It would’ve been easy to quit and officially “retire” from playing basketball, but Sedore loves the game too much.

“I don’t think there was ever a thought that I wouldn’t come back, but there were some points in time when I was really down,” he said. “At my darkest points right after I tore it again and in the first couple months after surgery, I definitely thought about my future in basketball a little bit, but I wouldn’t say not playing was a specific thought that I ever focused on.”

As he’s always done, Sedore fought through those dark moments and has gradually gotten himself into game shape. He practiced for a great deal of preseason, slowly doing more and more. Lehigh’s medical and coaching staffs were cautious, understanding he essentially hasn’t played in two years (other than a few segments), so they didn’t rush him back.

Sedore would need time to get his feet back underneath him.

“My first day back in practice, everything was a blur – from shooting a jump shot to finishing a layup, sliding into my help side rotation and playing defense,” he said. “Everything was very, very quick, then it’s slowly gotten to a place where I’ve adapted to the speed of the game a little bit. There’s still some adaption that needs to happen to continue to compete and achieve our team, and my personal, goals.”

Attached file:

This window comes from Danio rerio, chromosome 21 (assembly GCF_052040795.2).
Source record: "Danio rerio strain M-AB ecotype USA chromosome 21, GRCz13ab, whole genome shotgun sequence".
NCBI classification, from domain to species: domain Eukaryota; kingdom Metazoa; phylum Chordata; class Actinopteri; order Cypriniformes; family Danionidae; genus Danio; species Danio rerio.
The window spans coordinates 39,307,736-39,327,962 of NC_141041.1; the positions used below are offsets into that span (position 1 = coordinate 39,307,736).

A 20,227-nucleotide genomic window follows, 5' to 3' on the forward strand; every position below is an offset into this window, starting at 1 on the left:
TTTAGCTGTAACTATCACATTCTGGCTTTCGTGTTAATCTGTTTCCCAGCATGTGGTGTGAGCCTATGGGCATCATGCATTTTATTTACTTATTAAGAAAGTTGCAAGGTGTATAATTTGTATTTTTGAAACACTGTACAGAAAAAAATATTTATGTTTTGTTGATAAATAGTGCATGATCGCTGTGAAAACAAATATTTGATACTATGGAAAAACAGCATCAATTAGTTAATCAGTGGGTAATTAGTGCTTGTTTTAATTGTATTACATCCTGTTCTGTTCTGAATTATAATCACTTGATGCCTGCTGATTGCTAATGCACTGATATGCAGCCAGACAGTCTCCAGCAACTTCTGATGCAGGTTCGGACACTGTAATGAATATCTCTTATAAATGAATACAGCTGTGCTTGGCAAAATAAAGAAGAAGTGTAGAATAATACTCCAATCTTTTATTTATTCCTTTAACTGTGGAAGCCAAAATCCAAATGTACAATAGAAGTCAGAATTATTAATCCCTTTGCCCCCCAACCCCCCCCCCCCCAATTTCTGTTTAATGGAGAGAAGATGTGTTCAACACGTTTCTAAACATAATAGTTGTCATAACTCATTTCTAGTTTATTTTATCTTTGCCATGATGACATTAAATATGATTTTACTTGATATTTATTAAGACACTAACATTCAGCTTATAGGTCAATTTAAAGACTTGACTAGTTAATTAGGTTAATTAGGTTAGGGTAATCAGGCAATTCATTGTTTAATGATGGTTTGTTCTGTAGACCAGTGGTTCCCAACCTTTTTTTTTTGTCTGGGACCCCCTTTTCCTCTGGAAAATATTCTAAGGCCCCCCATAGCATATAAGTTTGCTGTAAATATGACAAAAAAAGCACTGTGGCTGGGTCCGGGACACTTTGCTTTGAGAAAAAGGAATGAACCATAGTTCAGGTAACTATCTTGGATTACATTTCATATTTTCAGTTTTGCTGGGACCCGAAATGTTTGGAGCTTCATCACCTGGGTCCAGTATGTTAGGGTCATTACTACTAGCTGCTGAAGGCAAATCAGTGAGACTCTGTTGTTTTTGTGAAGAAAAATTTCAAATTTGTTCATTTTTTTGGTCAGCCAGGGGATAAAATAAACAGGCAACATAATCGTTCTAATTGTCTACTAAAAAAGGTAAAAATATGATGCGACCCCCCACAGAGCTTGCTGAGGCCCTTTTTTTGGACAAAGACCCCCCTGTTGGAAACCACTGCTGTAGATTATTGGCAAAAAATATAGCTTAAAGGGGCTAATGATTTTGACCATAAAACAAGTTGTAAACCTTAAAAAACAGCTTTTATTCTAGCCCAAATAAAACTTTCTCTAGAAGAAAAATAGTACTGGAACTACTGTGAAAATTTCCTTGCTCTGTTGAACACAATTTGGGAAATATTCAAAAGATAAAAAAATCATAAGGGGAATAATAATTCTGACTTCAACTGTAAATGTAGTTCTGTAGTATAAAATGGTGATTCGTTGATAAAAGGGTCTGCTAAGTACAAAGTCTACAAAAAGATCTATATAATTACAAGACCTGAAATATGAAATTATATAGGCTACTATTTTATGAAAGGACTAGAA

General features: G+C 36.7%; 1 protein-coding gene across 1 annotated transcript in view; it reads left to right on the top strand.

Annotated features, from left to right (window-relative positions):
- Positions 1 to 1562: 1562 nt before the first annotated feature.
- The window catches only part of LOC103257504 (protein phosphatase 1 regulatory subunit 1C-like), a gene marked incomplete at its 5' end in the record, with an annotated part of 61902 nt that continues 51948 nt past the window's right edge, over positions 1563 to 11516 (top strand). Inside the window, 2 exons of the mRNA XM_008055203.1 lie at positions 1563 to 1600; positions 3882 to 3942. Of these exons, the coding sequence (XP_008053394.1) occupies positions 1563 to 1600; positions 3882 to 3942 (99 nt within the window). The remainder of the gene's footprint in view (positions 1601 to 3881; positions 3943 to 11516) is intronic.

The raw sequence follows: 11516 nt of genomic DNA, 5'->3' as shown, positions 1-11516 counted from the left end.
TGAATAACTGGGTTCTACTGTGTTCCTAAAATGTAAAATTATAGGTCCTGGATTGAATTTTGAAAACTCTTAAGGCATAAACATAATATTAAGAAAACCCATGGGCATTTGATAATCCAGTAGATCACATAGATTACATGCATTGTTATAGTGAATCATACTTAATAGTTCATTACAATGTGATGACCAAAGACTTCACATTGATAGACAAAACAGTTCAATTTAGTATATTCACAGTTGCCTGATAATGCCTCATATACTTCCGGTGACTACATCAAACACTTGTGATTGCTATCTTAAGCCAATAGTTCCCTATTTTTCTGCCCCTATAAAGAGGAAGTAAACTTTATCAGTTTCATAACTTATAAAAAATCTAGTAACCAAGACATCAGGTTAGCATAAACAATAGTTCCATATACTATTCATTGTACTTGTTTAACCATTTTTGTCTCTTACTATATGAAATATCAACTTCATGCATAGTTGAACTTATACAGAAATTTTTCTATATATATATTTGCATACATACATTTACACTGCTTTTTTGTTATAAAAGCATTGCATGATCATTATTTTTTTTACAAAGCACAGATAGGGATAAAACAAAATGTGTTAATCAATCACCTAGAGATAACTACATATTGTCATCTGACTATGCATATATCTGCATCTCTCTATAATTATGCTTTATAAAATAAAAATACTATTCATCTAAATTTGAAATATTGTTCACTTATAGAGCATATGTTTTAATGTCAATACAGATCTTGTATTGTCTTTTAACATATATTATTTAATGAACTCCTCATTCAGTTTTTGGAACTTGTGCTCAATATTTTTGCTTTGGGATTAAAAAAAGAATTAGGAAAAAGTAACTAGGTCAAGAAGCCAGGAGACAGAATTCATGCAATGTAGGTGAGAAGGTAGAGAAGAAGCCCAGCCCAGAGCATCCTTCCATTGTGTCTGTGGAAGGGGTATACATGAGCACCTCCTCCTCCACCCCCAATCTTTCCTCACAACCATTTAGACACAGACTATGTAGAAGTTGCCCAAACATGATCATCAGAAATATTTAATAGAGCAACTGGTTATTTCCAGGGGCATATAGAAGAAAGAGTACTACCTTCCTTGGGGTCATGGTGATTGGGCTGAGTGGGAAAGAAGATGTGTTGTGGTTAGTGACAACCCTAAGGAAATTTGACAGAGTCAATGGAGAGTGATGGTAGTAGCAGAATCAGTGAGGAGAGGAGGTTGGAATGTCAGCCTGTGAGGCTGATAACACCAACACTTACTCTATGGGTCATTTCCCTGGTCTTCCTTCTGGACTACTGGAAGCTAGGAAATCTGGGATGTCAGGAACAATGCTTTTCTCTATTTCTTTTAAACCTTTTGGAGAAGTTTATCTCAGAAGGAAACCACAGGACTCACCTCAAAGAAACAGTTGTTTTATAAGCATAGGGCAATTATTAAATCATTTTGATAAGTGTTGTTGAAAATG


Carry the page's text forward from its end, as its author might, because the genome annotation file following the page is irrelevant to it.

Either injury could have devastated Sedore. But, instead, he’s grown as a student, athlete and overall young man. Because of what he’s been through, Sedore has gained tremendous perspective, and an even greater love, for the game of basketball.

“Most people wouldn’t go through the pain, the difficulty and the anguish that comes with an injury such as Caleb’s. For him to be able to do it twice tells you a lot about his character,” said Reed. “This is a kid who will have a lot of success in his future, especially because of some of the challenges he’s faced. Caleb has done something that most people are unwilling and some unable to do.”

“When you physically can’t do something that you love, it really impacts you as a person, but it also gives you some time to understand yourself and who you are as a person,” said Sedore. “Basketball had always been my identity and what I identified with. Now, I have a wide variety of things that I enjoy, which I can attribute to that time away from basketball.”

Sedore is living in the moment.

On Saturday, that moment of entering the court for the first time was a culmination of two years of pain and frustration, which led to hard work, persistence and a desire to get back to the game he loves.

“I had told Caleb that at the end of the day, just trust God’s plan,” said Leufroy. “God has a plan for all of us. His journey was a lot tougher than others, but I was confident that he was going to make it back.”

Now that he’s back, Sedore is taking it day-by-day.

“I’m sure as time goes on, I’ll establish more concrete goals like I did in my rehab, but for right now, I’m really enjoying every day that I’m out there, seeing it as a blessing and seeing it as an opportunity to compete,” he said. “It’s a lot of fun just being out on the court again.”